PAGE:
Royalties                   $2,210
Speaking events             $4,350
Other publications            $500
Lending rights                $260
Total:                      $7,320

AS: The first thing I learnt is that telling the truth about what you earn (if it’s not much) is practically unheard of, which is why it received so much attention. The responses suggested that I was far from being alone in my lowly financial position: most writers make a pittance. But perhaps my most important takeaway from that post was the realisation that it is perhaps a little entitled to expect to make a living from writing when so few people do. Why should I be different to the rest? There are many writers out there who fully expect to have to work full-time to support their writing, and the idea of being able to write for a living is a fairly modern (and mostly unrealistic) one. I explored some of the issues around why writers earn so little in a follow-up piece I wrote for The Wheeler Centre.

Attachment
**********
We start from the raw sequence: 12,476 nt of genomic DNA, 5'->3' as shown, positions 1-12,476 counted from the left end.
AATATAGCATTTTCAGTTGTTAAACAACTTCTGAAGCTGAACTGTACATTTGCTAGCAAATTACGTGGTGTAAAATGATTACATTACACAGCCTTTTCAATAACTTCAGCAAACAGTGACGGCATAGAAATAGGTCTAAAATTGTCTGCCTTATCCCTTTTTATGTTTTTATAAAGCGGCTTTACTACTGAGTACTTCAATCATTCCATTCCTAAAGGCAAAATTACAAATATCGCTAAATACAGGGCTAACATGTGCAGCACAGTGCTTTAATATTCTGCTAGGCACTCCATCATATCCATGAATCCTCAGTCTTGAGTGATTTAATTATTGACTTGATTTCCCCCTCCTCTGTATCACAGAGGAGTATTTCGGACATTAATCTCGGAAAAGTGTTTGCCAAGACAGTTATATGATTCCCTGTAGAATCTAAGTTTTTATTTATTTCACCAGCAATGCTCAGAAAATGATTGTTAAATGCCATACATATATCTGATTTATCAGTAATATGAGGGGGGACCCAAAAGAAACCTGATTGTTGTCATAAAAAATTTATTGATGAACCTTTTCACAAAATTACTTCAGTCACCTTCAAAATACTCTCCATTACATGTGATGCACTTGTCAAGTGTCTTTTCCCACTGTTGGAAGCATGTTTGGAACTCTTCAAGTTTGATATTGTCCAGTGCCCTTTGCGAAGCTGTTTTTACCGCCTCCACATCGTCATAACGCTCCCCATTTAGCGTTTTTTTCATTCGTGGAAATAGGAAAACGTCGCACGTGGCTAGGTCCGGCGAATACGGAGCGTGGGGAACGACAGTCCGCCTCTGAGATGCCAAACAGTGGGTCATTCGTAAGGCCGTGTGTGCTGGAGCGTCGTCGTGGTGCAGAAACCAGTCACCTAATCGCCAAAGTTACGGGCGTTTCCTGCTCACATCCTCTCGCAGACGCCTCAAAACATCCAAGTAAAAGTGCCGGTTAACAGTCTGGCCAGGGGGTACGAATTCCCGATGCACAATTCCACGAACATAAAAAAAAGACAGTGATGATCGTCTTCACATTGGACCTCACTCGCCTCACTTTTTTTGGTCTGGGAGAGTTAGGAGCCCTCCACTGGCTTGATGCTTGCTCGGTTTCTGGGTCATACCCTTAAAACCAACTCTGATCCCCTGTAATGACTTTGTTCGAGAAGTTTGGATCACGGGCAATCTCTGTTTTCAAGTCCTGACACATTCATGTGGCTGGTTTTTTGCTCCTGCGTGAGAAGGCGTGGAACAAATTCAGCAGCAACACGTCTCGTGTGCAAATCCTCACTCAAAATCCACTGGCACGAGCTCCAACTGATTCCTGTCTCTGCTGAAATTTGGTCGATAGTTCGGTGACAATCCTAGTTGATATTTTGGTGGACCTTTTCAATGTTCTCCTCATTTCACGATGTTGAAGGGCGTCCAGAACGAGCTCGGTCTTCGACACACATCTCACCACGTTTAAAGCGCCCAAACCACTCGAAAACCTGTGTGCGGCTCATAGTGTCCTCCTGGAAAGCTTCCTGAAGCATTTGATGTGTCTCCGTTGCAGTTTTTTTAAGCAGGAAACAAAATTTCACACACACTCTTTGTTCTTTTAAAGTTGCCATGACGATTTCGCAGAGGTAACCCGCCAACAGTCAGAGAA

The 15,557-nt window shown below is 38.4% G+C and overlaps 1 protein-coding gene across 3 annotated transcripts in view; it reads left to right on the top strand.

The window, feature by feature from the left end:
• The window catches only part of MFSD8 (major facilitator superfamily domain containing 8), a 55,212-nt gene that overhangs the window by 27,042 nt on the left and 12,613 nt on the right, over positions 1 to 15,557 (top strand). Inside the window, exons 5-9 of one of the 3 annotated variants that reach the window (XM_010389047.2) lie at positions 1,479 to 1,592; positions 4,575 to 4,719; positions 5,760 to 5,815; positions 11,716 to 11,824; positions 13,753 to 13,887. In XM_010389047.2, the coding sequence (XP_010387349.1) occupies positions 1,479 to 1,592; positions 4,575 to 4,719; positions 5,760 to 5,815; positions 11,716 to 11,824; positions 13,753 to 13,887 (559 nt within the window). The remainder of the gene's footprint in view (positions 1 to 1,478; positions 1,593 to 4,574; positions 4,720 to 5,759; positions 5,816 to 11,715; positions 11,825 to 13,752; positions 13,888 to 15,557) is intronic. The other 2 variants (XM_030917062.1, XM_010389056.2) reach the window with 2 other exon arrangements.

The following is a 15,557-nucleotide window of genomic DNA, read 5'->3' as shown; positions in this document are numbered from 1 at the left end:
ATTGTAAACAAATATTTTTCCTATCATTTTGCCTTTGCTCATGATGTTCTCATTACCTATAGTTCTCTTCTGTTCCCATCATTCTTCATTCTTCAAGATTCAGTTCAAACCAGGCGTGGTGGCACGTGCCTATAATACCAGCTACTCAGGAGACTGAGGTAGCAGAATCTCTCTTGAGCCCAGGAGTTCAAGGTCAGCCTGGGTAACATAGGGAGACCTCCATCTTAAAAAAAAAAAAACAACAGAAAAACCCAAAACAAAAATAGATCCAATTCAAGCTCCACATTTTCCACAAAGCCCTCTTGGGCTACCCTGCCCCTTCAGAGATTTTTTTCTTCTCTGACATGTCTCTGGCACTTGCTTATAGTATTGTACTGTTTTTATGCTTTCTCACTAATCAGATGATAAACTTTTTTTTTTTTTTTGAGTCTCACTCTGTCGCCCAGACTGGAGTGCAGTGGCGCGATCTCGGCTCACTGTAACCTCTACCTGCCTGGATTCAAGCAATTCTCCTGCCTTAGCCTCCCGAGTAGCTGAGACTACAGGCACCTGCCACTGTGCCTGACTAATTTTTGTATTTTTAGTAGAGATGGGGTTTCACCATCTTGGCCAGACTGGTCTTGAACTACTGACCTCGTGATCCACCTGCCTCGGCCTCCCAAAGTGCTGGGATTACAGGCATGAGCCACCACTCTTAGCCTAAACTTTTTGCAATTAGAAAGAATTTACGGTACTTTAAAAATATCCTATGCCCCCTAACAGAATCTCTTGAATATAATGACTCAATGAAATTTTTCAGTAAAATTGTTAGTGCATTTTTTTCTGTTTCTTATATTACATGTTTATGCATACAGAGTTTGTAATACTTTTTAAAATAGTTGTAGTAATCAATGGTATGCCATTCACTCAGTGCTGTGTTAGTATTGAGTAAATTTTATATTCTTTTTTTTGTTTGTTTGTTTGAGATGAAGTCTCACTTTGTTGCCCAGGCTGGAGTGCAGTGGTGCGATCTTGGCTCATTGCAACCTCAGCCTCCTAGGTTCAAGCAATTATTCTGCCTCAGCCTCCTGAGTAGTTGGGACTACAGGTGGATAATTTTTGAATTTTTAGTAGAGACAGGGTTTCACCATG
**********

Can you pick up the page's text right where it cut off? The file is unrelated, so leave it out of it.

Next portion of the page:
You read a phenomenal volume and range of novels, and you regularly review them on your blog. Do you fork out squillions on books? How do you make the time to read and review?

AS: A majority of the books I read come from the library. For the most part, I only buy books if I’m a long-term fan of an author’s work, or if I start reading and love a book so much I want to underline all my favourite bits! When I am really into a book I neglect all my other duties in favour of reading. I let my son watch TV, tell my husband it’s takeaway for dinner, and ignore anyone who tries to speak to me! I’ve stopped reviewing now. It was very time-consuming, and began to feel like a chore instead of a pleasure. Also I got into some sticky situations with other writers who took umbrage at what I’d said about their books.